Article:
Interview with a Vampire

March 12, 2012 7 Comments by Sian

I’m aware we have a huge game later on today. Though giving games sizes quite annoys me. Will the pitch balloon? The ball double in size? The players shoot up like sunflowers? No they will not. It is an average-sized game with a lot of importance attached to it. Better. And since all but Chelsea’s results went our way this weekend, you’d be a fool to assume we’ll ease our way through tonight’s clash with Newcastle – but we can hope and pray that our fellas replicate last week’s performance against Milan. Surely if we do that, we will be sweet.

Anyway, today’s blog (after the pointy lines) comes from FunGunner, who met with that most maligned of humans – The Agent – to bring us the interview that follows. It’s an interesting read and given the weekend’s stories about van Persie choosing to hop off to the most depressing city in the world for £200,000 a week, it seems quite relevant too. The agent will remain nameless, largely because I don’t know his name, but hopefully you will enjoy it. If you have any further questions you’d like answered, you can leave them in the comments or contact the site via the contact button (oddly enough) at the top of the page. Anyway, here it is. All work after the following pointy lines (what ARE those little beasts?) is that of FunGunner and I am not trying to take credit for it in any way at all. Thanks for sending this, FunGunner!

^^^

How long have you been an agent?

14 years. I got my licence by the time I was 18 years of age. There are about 400-500 agents working in the UK.

Do you have clients working in the Premier League? The Championship? Any foreign leagues?

All of the above. I have players working in Ukraine, Denmark, Italy and Russia as well as the English leagues.

Have you had any dealings with Arsenal?

A long time ago, I tried to get a young Brazilian player into Arsenal. We had talks but Wenger was not interested.

Why did you become an agent? How did you get started and what qualifications did you need, if any?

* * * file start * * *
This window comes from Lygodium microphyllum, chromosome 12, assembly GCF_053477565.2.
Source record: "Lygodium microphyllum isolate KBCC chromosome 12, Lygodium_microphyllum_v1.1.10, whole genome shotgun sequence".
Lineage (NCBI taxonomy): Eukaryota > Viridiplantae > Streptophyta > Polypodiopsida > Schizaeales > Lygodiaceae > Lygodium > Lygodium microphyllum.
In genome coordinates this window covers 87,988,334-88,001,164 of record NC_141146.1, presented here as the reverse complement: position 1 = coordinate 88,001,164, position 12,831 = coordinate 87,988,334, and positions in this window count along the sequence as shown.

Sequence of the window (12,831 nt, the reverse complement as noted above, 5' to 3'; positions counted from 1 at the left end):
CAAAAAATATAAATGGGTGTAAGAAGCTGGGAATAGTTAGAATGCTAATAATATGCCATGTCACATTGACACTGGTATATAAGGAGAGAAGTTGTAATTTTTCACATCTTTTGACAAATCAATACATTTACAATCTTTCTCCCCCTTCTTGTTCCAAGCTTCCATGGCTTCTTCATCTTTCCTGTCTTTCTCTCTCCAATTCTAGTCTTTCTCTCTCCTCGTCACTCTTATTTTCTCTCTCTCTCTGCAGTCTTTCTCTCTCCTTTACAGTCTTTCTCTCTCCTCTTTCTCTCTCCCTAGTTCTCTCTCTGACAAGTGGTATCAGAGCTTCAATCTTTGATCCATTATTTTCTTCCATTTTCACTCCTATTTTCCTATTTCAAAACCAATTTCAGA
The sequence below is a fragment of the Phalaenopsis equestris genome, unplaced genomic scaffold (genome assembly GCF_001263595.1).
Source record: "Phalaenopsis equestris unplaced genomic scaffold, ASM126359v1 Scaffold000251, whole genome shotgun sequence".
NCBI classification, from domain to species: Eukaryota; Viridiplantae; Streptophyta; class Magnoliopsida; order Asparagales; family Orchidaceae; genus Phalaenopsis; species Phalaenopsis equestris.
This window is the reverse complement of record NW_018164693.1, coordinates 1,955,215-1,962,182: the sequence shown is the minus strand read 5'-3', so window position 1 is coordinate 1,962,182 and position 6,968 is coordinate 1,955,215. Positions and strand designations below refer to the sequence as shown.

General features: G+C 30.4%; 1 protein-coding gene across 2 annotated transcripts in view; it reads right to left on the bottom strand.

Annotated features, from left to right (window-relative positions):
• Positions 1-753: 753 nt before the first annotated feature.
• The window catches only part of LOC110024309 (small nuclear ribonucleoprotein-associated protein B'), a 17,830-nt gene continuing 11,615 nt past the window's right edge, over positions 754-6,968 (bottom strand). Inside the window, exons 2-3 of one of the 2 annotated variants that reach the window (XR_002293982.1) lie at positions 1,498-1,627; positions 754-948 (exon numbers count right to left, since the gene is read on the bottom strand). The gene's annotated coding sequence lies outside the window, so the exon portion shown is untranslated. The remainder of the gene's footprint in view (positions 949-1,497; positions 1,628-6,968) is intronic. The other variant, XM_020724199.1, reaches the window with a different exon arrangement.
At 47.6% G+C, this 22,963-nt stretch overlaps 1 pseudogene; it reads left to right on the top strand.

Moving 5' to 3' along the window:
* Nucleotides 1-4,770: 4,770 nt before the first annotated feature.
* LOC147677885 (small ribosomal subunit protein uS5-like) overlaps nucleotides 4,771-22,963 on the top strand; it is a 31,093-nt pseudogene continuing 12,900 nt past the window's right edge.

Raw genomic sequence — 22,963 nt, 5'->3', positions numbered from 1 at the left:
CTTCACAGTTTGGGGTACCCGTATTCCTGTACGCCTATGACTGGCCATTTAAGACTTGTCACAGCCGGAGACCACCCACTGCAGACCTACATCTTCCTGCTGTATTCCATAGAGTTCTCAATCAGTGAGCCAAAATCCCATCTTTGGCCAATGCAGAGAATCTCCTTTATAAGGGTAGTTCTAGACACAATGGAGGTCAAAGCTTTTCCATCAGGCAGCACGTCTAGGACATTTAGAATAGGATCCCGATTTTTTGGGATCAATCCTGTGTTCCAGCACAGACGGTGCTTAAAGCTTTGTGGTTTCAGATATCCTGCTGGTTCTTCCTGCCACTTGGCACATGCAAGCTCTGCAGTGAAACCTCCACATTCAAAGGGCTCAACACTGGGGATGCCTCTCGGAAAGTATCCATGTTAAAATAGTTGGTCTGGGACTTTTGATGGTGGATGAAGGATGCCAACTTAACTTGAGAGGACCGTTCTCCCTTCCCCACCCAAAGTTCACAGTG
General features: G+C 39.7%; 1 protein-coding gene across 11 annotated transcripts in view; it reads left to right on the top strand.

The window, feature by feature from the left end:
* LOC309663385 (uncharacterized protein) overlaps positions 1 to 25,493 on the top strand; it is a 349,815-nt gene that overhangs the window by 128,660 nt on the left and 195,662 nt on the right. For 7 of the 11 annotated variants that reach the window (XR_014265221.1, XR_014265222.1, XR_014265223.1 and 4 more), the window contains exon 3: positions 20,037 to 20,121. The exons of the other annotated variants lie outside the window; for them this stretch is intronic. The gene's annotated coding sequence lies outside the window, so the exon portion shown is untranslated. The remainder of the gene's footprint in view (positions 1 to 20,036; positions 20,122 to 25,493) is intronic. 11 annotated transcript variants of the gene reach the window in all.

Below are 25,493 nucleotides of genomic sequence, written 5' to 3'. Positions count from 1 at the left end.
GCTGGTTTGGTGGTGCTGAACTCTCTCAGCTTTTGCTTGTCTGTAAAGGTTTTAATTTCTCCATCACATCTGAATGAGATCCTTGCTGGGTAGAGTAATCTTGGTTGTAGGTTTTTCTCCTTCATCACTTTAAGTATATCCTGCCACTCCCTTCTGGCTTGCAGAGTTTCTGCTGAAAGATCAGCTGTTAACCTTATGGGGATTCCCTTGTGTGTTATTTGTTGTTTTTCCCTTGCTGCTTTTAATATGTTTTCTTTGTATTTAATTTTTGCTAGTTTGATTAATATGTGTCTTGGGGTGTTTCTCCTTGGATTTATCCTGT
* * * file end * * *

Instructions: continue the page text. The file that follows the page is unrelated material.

I played as a semi-professional briefly. A lot of my friends played and I knew an agent. I used to work for him as well. At that time young players had no-one to represent them and no advice when they were released from big clubs. I saw a niche in the market. I worked for other people for about 10 years, then formed my own company. I still represent the player who was my first client. You don’t need qualifications as such. I had to learn all the FIFA rules and regulations for agents. The ethical standards are included in those. And you had to post a bond of £30,000 for a domestic licence (to work in the UK only) rising to £100,000 for a worldwide licence. Nowadays you don’t need to put up the money, you just get indemnity insurance. The market is saturated as a result. There are a lot of agents around who don’t know what they’re doing and haven’t previously been involved in football. To advise your clients when they’re not doing well, to manage their career properly, you need a network of contacts in football circles and experience of the game. There is a professional association but it’s not particularly important and you don’t have to belong. They have get-togethers but I don’t go to them.

How do you see your job? What is the most important part of it?

The most important part is guiding a player’s career. It’s a short career and the wrong decision can ruin it. The player’s career is harmed and my relationship with him is over. So I have to get it right. Sometimes it can involve being honest and clear with a player, managing his expectations of what he can earn and who will employ him.

Does it help your career if you are intelligent?

Not necessarily. The main thing is your football talent. Being intelligent helps with making decisions.

What is your relationship with your clients? Friend? Mentor? Career adviser?

A career adviser. For the young players I take on I am more of a mentor. They always want a second opinion about how they played in the last game, for example.  I offer guidance. With the older players, who have been my clients for years, I am more of a friend.

What motivates you? What gets you out of bed every morning?